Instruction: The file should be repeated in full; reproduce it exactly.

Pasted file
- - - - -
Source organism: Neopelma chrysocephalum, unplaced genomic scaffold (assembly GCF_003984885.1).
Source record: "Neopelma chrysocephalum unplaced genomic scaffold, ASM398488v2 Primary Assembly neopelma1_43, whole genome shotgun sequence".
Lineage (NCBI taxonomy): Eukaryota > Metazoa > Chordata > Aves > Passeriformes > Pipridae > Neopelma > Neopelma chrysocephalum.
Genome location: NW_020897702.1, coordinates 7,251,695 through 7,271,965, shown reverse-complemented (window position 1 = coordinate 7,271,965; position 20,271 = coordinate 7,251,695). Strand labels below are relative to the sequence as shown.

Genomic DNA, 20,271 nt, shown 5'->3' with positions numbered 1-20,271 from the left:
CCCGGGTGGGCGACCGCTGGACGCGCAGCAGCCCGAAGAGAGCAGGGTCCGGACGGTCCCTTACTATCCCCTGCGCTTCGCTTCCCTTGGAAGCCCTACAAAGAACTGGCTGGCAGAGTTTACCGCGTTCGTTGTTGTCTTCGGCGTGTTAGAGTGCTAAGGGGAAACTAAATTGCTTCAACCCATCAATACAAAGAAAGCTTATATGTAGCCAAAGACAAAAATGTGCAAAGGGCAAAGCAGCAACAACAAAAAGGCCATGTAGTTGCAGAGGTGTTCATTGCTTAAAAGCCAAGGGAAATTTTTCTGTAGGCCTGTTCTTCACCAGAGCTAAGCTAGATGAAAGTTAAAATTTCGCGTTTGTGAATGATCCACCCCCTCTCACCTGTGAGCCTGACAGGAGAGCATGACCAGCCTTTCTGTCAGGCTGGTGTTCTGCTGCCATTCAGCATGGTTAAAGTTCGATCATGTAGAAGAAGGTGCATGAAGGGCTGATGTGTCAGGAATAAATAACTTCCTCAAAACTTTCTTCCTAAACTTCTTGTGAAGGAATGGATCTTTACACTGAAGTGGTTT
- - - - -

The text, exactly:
Source organism: Neopelma chrysocephalum, unplaced genomic scaffold (assembly GCF_003984885.1).
Source record: "Neopelma chrysocephalum unplaced genomic scaffold, ASM398488v2 Primary Assembly neopelma1_43, whole genome shotgun sequence".
Lineage (NCBI taxonomy): Eukaryota > Metazoa > Chordata > Aves > Passeriformes > Pipridae > Neopelma > Neopelma chrysocephalum.
Genome location: NW_020897702.1, coordinates 7,251,695 through 7,271,965, shown reverse-complemented (window position 1 = coordinate 7,271,965; position 20,271 = coordinate 7,251,695). Strand labels below are relative to the sequence as shown.

Genomic DNA, 20,271 nt, shown 5'->3' with positions numbered 1-20,271 from the left:
CCCGGGTGGGCGACCGCTGGACGCGCAGCAGCCCGAAGAGAGCAGGGTCCGGACGGTCCCTTACTATCCCCTGCGCTTCGCTTCCCTTGGAAGCCCTACAAAGAACTGGCTGGCAGAGTTTACCGCGTTCGTTGTTGTCTTCGGCGTGTTAGAGTGCTAAGGGGAAACTAAATTGCTTCAACCCATCAATACAAAGAAAGCTTATATGTAGCCAAAGACAAAAATGTGCAAAGGGCAAAGCAGCAACAACAAAAAGGCCATGTAGTTGCAGAGGTGTTCATTGCTTAAAAGCCAAGGGAAATTTTTCTGTAGGCCTGTTCTTCACCAGAGCTAAGCTAGATGAAAGTTAAAATTTCGCGTTTGTGAATGATCCACCCCCTCTCACCTGTGAGCCTGACAGGAGAGCATGACCAGCCTTTCTGTCAGGCTGGTGTTCTGCTGCCATTCAGCATGGTTAAAGTTCGATCATGTAGAAGAAGGTGCATGAAGGGCTGATGTGTCAGGAATAAATAACTTCCTCAAAACTTTCTTCCTAAACTTCTTGTGAAGGAATGGATCTTTACACTGAAGTGGTTT